Memo to Canadian workers: if what you do is "significant" to the economy or the general public, your right to strike is at risk.
That, at least, is the message federal Labour Minister Lisa Raitt has delivered as she prepares to order a quick end to a possible strike by Air Canada flight attendants -- the second time she's threatened back-to-work legislation at the airline this year.
"From our perspective, the government gets engaged when we see that there's going to be a nationally significant effect either on the economy or on the general public," Ms. Raitt told CBC-Television.
Her remarks pose the question what other workers can't strike in Canada? Just airlines? All workers at federally regulated industries? And is this a permanent ban, or a temporary ban, while the economy remains fragile?
It's worth pointing out here that, however inconvenient or economically destructive strikes are, Air Canada is a private company. It's no longer a Crown corporation. Air Canada has fierce national and international competitors on most routes -- companies that have an economic interest in what Ottawa does.
Does Ms. Raitt's edict also apply to workers at Westjet and Porter Airlines, whose workers may want to unionize in the future?
What about railroad workers, truckers and telecom employees?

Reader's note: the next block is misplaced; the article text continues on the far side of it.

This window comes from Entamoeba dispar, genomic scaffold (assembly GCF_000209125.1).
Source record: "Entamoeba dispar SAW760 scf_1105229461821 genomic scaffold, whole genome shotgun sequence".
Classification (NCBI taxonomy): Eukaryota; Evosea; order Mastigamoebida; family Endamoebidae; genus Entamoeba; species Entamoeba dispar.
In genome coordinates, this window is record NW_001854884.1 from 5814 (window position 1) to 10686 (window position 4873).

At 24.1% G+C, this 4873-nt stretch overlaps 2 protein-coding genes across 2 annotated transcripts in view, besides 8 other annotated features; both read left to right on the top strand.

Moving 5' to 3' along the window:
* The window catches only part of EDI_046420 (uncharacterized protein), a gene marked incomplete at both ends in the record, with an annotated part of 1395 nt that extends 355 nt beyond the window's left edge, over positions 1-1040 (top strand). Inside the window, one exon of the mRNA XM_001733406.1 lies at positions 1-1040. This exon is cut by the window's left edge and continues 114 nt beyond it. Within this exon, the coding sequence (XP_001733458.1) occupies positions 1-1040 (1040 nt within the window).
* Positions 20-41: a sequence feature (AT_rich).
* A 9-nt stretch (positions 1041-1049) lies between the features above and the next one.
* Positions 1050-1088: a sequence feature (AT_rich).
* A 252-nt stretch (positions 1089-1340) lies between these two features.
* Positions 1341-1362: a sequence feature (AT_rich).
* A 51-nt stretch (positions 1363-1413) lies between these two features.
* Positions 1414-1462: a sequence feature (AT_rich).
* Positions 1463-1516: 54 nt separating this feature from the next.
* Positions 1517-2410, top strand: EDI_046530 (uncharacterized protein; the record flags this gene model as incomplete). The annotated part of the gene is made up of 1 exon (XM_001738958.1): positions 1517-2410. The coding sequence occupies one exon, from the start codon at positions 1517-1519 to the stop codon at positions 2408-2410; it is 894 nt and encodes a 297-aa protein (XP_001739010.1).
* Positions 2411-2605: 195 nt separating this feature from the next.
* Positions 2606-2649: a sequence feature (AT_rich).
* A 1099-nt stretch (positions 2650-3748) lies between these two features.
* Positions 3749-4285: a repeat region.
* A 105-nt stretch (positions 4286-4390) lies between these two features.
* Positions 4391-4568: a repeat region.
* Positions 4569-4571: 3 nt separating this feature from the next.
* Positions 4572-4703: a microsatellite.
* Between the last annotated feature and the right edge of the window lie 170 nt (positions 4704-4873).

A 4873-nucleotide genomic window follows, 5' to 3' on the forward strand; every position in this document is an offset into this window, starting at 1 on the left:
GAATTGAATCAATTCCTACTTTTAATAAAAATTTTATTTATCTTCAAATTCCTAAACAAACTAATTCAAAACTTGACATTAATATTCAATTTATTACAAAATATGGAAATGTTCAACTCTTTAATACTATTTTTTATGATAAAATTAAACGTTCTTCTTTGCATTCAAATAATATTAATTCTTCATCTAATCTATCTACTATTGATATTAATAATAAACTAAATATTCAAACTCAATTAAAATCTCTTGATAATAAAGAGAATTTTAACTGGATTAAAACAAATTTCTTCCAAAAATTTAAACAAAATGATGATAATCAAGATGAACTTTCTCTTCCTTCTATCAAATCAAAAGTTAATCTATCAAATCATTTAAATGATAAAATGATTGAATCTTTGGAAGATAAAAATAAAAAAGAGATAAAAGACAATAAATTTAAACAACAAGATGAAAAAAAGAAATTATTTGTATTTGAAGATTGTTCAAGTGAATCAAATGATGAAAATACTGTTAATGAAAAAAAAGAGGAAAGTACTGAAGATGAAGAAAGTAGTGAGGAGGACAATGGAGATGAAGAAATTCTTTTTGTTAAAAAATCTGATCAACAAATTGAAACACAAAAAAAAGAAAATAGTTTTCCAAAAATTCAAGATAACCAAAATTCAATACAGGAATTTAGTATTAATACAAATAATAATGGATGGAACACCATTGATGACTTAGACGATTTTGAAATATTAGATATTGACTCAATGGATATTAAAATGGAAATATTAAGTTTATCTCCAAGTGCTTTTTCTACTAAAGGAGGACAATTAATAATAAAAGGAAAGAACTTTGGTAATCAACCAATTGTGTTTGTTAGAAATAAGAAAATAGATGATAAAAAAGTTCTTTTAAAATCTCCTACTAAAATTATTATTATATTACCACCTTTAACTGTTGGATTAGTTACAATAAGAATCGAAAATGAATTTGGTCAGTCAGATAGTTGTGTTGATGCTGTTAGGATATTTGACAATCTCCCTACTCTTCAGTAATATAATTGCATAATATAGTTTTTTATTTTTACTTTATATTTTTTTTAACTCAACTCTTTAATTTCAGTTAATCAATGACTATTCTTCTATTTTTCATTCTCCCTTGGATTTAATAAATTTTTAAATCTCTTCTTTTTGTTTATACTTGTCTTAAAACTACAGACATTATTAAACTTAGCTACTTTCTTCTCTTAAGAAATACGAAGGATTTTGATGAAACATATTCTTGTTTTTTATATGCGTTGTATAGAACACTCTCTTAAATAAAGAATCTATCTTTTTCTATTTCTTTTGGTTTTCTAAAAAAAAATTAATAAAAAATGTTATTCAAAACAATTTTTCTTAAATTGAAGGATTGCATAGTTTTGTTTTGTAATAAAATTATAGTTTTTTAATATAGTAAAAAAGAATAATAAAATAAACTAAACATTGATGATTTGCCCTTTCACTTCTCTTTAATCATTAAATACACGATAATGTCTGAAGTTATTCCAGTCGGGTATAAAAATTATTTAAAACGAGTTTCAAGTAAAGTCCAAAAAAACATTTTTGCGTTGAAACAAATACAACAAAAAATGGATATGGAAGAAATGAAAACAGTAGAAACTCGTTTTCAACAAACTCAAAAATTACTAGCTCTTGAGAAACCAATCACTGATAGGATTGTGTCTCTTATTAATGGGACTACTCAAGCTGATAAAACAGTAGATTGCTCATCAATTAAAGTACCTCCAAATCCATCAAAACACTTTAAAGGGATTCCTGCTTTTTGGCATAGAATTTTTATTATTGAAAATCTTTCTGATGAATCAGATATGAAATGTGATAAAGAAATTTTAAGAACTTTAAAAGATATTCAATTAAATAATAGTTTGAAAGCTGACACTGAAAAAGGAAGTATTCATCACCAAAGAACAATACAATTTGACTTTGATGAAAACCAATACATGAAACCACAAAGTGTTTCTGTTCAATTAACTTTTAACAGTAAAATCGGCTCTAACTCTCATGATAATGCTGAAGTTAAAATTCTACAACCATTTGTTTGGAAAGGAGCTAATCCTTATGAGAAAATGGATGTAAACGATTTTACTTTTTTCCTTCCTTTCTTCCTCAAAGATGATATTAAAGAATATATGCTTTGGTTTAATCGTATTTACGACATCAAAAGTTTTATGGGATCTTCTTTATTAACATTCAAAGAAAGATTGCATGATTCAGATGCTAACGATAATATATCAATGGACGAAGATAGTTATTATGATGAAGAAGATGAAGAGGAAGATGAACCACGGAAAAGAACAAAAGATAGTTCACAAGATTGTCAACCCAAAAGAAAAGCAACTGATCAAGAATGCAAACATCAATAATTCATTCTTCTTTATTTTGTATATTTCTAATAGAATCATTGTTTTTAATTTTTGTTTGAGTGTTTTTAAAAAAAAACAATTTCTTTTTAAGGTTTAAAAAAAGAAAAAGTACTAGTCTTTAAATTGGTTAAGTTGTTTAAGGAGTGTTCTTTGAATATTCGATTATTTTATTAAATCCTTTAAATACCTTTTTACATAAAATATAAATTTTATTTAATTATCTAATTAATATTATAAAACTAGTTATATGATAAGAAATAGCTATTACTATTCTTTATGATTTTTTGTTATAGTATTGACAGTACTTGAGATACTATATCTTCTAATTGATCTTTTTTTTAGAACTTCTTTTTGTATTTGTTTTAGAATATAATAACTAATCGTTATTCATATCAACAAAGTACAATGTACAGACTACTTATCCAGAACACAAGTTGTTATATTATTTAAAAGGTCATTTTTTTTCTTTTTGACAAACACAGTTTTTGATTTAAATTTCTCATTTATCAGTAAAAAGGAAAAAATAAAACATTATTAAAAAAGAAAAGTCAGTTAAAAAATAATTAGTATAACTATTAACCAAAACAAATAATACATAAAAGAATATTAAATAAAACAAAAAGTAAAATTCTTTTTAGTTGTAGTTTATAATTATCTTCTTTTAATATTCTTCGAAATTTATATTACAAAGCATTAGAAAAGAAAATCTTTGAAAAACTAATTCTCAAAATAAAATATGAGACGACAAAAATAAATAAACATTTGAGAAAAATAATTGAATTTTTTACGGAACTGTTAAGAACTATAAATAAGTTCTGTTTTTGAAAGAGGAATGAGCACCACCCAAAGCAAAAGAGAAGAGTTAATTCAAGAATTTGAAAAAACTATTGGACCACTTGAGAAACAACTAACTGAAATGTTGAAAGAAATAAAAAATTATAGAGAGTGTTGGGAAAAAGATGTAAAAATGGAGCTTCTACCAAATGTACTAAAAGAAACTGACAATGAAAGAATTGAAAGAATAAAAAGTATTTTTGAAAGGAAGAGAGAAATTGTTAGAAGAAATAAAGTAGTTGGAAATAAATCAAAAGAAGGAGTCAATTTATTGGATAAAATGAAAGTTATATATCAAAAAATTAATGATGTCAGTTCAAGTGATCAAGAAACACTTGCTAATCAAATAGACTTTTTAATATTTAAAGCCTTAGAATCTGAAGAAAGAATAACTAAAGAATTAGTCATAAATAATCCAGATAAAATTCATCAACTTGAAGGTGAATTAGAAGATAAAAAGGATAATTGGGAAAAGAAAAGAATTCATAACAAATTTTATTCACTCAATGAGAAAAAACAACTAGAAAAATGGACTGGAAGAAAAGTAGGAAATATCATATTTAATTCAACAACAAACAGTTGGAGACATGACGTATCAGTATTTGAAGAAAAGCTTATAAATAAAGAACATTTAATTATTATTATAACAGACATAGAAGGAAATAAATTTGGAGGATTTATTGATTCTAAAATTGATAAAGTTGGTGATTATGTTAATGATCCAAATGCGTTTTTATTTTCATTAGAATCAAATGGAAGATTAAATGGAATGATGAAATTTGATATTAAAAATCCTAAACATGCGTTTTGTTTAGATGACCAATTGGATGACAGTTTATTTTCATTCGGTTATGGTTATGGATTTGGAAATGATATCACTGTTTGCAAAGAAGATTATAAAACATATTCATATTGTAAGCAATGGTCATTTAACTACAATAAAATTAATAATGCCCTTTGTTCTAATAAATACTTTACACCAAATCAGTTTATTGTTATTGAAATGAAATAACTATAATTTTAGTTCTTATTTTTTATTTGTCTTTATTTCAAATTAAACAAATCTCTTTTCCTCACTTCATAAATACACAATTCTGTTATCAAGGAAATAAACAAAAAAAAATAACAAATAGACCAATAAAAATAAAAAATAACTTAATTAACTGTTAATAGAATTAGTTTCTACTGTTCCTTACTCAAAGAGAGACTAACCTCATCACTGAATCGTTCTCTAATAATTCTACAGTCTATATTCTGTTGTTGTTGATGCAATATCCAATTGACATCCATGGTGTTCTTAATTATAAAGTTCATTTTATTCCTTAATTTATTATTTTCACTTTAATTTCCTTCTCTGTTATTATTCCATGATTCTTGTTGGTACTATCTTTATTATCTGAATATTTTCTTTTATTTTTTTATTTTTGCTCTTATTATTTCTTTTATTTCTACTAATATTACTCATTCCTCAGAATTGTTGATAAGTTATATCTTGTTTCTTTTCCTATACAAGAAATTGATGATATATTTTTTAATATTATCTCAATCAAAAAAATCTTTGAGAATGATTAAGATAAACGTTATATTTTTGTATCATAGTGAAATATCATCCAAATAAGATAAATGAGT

And why stop there. The lives of millions of Canadians would also be deeply affected if Tim Horton's went on strike, or Molson-Coors.
What's the value of belonging to a union if the most basic right of employees -- to withdraw service in the event of a contract impasse -- no longer exists?
We don't know the answer to any of these vital questions because the Harper government appears to be making up the rules as it goes along.
It's not the first time. Last year, the government blocked a foreign takeover of Potash Corp. of Saskatchewan in the face of popular anger in Saskatchewan. At the time, then-Industry Minister Tony Clement suggested the company was too important to the Canadian economy to let fall into foreign hands.
It's a defensible position. But Ottawa has so far failed to clarify what's for sale, and what's not in Canada.
It amounts to selective meddling in the economy, without putting in place clear rules of the road. Ms. Raitt and the Harper government owe that Canadian companies and their workers.
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